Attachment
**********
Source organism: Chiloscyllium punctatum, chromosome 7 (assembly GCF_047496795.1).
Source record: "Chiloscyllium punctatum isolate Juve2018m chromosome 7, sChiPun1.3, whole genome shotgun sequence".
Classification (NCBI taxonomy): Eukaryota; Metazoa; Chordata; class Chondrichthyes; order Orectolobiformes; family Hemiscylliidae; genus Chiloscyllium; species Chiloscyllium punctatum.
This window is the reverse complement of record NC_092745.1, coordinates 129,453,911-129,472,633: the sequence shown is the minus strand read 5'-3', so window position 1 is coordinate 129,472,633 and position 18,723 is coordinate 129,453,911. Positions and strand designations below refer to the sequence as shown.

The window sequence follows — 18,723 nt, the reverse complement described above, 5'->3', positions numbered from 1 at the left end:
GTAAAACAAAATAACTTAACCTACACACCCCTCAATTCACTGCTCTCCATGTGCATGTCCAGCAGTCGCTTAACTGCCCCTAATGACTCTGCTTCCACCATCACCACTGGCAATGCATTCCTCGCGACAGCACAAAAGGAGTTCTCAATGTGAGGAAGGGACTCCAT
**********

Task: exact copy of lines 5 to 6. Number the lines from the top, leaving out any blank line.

The window sequence follows — 18,723 nt, the reverse complement described above, 5'->3', positions numbered from 1 at the left end:
GTAAAACAAAATAACTTAACCTACACACCCCTCAATTCACTGCTCTCCATGTGCATGTCCAGCAGTCGCTTAACTGCCCCTAATGACTCTGCTTCCACCATCACCACTGGCAATGCATTCCTCGCGACAGCACAAAAGGAGTTCTCAATGTGAGGAAGGGACTCCAT